The king's favour is toward a wise servant: but his wrath is against him that causeth shame.
Discrimination is rare, if a man is wise. Here is a general rule that exalts wisdom and condemns folly. Though the difference between a king and servant is very great, wise conduct will earn the king's favor and foolish conduct will bring his wrath. It is not a dislike of servants that brings the king's wrath; it is often the shameful folly of the servant. A king is very happy to favor and promote a servant, if he shows himself wise.
We live in the heyday of irresponsibility. Few want to be accountable for their actions. They excuse themselves and blame others. They refuse responsibility for their own failures; they want to make others responsible for them. They expect much for little effort. They blame and condemn others, if they are not rewarded highly and quickly.
Women use their sex as an excuse, Blacks their color, the old their age, and the young their youth. Hispanics, the handicapped, American Indians, and many others want to blame uncontrollable factors for their status in life. So there is complaining about sexual, racial, age, and religious discrimination among other excuses. But the real problem much of the time is the incompetence, foolishness, or slothfulness of the party bellyaching.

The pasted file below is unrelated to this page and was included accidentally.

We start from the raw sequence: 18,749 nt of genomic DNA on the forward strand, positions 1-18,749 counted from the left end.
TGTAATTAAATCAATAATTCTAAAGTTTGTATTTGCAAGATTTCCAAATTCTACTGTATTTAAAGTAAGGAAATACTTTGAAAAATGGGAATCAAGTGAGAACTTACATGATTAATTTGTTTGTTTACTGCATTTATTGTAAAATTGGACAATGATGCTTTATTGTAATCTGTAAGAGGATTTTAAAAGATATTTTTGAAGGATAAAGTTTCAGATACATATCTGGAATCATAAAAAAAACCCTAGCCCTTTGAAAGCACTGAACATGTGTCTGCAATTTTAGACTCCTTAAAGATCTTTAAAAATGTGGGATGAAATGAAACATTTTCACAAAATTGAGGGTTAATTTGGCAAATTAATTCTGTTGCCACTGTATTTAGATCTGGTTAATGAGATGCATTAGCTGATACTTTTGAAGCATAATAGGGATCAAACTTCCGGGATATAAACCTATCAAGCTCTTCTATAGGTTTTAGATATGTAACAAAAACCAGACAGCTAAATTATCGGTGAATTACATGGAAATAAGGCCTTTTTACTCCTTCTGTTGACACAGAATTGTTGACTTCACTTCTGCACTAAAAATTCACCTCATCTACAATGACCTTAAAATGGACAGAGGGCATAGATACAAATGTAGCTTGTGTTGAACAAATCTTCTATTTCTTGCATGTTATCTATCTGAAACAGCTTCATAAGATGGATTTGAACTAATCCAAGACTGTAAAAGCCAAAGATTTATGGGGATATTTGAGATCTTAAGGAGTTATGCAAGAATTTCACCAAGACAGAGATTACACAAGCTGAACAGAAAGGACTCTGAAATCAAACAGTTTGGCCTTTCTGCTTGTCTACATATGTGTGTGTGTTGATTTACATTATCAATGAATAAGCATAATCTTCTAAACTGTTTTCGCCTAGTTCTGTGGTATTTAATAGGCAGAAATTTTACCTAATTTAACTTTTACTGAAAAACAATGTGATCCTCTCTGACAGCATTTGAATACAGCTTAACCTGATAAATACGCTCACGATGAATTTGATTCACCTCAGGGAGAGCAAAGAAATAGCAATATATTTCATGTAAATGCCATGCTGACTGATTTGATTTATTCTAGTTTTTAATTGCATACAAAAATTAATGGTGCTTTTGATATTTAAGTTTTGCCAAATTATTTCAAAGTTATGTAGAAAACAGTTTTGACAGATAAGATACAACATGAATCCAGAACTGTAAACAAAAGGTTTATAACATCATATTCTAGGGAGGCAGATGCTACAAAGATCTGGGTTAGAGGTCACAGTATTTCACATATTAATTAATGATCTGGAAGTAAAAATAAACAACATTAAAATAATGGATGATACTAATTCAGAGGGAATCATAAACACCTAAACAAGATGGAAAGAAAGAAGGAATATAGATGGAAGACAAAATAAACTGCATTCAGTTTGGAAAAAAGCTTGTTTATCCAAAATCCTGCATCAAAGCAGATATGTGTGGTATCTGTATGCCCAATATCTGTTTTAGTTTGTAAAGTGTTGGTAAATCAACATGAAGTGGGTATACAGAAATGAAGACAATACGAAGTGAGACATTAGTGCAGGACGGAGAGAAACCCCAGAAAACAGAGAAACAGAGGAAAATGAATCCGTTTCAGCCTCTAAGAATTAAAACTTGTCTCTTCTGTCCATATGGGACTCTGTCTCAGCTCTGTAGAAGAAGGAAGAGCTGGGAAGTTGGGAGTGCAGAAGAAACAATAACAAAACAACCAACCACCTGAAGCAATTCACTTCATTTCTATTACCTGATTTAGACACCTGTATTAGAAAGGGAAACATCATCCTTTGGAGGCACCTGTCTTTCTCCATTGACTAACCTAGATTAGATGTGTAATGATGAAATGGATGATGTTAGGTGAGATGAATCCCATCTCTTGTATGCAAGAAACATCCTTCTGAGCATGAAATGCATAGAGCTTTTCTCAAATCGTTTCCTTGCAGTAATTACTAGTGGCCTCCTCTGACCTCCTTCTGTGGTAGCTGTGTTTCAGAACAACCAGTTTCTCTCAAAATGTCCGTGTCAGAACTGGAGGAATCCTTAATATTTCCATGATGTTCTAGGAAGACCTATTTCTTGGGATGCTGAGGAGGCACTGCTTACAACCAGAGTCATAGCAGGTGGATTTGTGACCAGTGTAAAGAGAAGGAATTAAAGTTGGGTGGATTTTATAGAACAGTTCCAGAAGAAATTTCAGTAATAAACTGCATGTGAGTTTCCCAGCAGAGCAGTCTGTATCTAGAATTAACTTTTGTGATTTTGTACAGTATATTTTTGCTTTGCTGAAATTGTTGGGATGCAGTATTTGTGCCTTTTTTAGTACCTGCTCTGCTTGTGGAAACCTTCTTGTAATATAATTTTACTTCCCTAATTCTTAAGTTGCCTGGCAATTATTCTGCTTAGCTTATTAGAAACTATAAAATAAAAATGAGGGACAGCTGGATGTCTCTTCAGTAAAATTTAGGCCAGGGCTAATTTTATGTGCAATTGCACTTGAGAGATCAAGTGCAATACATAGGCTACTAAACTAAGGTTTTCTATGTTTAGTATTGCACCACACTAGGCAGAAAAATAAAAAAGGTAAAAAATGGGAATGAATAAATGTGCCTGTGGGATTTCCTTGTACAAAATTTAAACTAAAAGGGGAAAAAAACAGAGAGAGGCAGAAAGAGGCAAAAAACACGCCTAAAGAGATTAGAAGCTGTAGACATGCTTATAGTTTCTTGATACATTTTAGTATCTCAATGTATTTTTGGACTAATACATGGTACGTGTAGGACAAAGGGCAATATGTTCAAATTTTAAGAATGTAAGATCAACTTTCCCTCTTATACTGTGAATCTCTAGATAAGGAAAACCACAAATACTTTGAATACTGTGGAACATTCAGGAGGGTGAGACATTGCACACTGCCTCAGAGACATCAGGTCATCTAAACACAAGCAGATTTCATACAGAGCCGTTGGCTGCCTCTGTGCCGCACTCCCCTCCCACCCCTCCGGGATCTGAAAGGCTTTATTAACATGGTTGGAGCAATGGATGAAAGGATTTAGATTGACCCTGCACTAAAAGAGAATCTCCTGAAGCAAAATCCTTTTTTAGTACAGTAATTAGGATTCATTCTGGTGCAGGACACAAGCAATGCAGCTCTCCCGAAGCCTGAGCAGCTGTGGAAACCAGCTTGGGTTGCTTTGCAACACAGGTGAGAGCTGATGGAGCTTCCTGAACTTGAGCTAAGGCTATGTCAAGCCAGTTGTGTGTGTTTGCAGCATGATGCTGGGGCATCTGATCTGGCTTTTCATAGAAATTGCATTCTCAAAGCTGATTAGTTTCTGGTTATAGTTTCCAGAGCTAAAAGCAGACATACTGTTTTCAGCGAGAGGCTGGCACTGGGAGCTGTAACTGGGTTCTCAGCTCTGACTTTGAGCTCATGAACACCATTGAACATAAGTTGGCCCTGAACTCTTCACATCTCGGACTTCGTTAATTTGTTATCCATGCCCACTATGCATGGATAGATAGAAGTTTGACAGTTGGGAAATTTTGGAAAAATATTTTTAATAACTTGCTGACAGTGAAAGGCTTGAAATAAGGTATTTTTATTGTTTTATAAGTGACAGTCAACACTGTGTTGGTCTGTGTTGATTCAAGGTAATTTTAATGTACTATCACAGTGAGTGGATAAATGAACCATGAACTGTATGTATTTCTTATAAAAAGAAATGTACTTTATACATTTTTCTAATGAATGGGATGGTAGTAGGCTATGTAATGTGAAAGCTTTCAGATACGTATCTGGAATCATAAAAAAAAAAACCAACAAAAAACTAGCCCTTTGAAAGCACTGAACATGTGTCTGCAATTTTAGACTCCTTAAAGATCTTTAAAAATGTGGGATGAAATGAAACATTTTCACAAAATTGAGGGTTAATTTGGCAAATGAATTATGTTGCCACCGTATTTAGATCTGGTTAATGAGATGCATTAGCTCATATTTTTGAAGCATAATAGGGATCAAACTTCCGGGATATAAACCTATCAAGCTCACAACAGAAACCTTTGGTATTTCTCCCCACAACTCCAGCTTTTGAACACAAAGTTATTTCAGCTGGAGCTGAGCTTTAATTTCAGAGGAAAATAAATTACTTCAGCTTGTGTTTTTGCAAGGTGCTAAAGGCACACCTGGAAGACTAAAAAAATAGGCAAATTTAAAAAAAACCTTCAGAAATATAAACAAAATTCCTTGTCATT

The proverb contains a rule. Wise conduct will bring promotion, no matter how great the difference between the one promoting and the one promoted. There is far less discrimination of sex, race, and age, and far more discrimination of character and conduct, than people want to admit. And discrimination of character and conduct is good.
If a man is gracious with a pure heart, the king will be his friend (Pr 22:11). Lords reward those who fulfill their duties; they punish the slothful (Matt 24:45-51). Generally, they do not arbitrarily punish the faithful and reward the derelict. A wise servant can be promoted over a shameful son and participate in the inheritance (Pr 17:2). Reverse discrimination!
Character and conduct are keys to promotion or punishment, and you choose either one as your reward (Pr 9:12; Gal 6:3-5). Do not blame discrimination or fate. Performance carries more weight than preference, character more than chance, and conduct more than circumstances. Your situation in life is mostly what you have made of your life.
Do not let anything deter you from your course with the Lord or man. Every man shall give an account of himself soon. Do not be intimidated by the Lord you serve and bury your talent in the ground, for He is an austere man and expects to receive a return on His investment, even if it was only one talent. He rewards and punishes with perfect justice.